{…} There is a tremendous opportunity for humour within this context, which all goes back to what started this diatribe, my book THE SIMULACRA. That is why I like it so much, because these men have devoted their entire lives, to aspire, to perform before the first lady. That is the highest joy this society offers. You can go to perform before the first lady. And she's a complete fake, she's an actress, and when they do perform their little animal screws it all up for them. And yet they go on living. And all the other characters go on living too.

    In another interview conducted when PKD went to Metz, France for a science fiction convention in 1977, he commented on his relationship with the French science fiction readers:

    And in a sense, I was learning about the novel not from English prose models but from French prose models. So it makes sense, perhaps, that my writings would be well received in France. A novel of mine, such as THE SIMULACRA, for example, which contains maybe 15 or 16 major characters, is definitely derived from such French writers as Balzac…

    But THE SIMULACRA is not a favorite of everyone; in the fan poll ran by the zine For Dickheads Only one respondent thought:

    The only PKD novel I've found less than fascinating is THE SIMULACRA. Don't ask me why, but it just fails to take off -- everything in it seems cribbed from other PKD novels, there's too much intrigue and not enough plot, there's precious little of PKD's dark humour, and it just gives the impression of being a piece of hack-work.

    The story THE SIMULACRA incorporates almost wholesale Dick’s 1963 novelette "Novelty Act."

    "Novelty Act" becomes a subplot in THE SIMULACRA around which Dick builds a story of political intrigue and technological machinations. The President’s wife, Nicole, still persists eternally but the President himself, Rudy Kalbfleisch, is a simulacrum that is breaking down. Society is divided into those who know the truth about the Government and those who don’t. Add in the character of Richard Kongrosian, an unbalanced and psychic pianist, and the ‘Chuppers’; a small society of Neanderthal-like throwbacks, and its no wonder that the plot is practically indescribable – and why it all falls apart in the end. A nice try from a good idea that was stretched too much. THE SIMULACRA (even though Nicole will kill me) rates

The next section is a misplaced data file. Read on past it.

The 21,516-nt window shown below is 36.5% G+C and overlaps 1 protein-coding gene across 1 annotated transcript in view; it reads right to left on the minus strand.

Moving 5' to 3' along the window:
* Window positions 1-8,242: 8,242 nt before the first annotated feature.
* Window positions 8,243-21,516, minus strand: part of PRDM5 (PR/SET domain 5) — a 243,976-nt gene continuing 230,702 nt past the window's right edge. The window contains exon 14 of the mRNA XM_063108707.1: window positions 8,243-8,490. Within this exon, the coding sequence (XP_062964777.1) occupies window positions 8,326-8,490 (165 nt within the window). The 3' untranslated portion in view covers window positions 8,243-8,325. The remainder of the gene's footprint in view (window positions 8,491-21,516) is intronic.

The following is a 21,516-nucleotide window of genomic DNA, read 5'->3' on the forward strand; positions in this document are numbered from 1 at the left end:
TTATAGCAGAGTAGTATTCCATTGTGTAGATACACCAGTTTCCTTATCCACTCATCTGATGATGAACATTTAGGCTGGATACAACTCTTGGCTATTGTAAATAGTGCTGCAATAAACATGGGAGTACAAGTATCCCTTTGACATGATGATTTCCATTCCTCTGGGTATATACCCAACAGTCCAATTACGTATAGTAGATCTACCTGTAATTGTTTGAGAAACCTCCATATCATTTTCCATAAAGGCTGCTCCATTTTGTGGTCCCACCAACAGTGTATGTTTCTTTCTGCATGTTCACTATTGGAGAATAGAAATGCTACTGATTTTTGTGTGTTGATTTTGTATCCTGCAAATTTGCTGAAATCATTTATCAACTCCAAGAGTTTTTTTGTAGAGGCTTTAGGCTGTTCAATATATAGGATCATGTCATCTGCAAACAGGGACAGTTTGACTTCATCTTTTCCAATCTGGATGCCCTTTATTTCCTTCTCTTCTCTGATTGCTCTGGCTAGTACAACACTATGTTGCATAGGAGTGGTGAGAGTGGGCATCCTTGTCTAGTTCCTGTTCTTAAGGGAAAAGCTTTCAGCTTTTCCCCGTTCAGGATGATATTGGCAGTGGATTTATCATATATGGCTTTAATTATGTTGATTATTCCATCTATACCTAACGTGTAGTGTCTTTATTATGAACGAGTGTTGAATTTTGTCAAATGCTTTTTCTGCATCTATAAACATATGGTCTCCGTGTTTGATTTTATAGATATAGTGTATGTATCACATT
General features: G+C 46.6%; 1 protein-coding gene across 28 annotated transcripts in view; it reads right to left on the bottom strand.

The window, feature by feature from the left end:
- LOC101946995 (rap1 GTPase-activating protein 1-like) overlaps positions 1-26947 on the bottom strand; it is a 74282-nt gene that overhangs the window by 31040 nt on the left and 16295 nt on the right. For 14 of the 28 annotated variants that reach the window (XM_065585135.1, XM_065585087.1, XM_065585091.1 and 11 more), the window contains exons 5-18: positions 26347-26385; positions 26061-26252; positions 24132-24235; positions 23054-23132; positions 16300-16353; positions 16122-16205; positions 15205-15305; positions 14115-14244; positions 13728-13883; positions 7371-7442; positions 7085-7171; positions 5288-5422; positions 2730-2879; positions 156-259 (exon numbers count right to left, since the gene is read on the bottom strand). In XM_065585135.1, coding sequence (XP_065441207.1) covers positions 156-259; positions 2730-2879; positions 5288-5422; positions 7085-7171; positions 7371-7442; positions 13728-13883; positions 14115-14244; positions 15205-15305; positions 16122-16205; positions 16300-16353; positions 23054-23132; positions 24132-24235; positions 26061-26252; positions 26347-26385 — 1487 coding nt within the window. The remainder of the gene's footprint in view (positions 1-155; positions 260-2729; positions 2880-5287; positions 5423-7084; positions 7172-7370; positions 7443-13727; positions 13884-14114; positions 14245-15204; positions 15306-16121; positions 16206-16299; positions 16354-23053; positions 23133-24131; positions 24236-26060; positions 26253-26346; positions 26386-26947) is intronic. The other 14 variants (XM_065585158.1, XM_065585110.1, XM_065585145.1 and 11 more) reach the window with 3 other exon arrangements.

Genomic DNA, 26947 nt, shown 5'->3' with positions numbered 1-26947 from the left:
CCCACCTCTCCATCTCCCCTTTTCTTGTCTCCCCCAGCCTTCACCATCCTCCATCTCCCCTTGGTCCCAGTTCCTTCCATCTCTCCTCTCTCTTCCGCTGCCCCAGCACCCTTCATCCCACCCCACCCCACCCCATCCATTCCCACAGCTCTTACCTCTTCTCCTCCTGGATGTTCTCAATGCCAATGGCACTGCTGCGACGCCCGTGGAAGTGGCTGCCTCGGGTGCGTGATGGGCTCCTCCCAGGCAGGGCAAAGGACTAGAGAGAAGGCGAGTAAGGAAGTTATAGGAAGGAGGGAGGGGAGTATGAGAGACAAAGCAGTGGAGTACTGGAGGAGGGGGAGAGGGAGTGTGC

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FOREIGN EDITIONS


NOTES

SL-38 71 87:

Dear (ahem, if I may) Terry,                                                     Aug 13, 1964

{...}

... However, what is "THE SIMULACRA"? Is that what I called "FIRST LADY OF EARTH"? I mean, have I forgotten an entire novel? Wire instructions. Wire diagrams as to how to reassemble memory of forgotten novel. Or something.
   

SL:38 89

[To Terry Carr]

Dear Terry,                                                                     Aug 19, 1964

{...}{...}

    I know now that THE SIMULACRA is (one) out and (two) FIRST LADY OF EARTH because my lawyer one night, while drunk, called me from his mistresse's apartment to say, "Yr logich inna buk wunt so shitty damn smart, an no wunner your so fucked up in yr life, cuz ya cant think fuckin straight and wanna meet Jean, here? Here's Jean, baby." Etc.

{...}

SL:38 115

[To Terry & Carol Carr]

Dear Terry and Carol,                                                         Oct 16, 1964

{...}{...}

{...}And even my wife, whom I hate so, and who I guess hates me or some such fool thing, remarked that in reading THE SIMULACRA she saw, for the first time in my work, what she called "signs of true genius." For her that is a rather strong statement. So I guess I can take pride in my work. {...}

TDC 78

(PKD:) ... I like THE SIMULACRA; I think its a very fine book in some ways. It's incredibly complex. There's an incredible number of characters...

SF EYE #14 Spring 1996 p.39

(A & F:) What do you think is one of your best novels?

(PKD:) Well, the novel that I like the most is THE SIMULACRA, because there are more characters in it and it is more of the slice of life thing where you have all kinds of things and it culminates in what I regard as one of the funniest scenes of human disaster that is imaginable.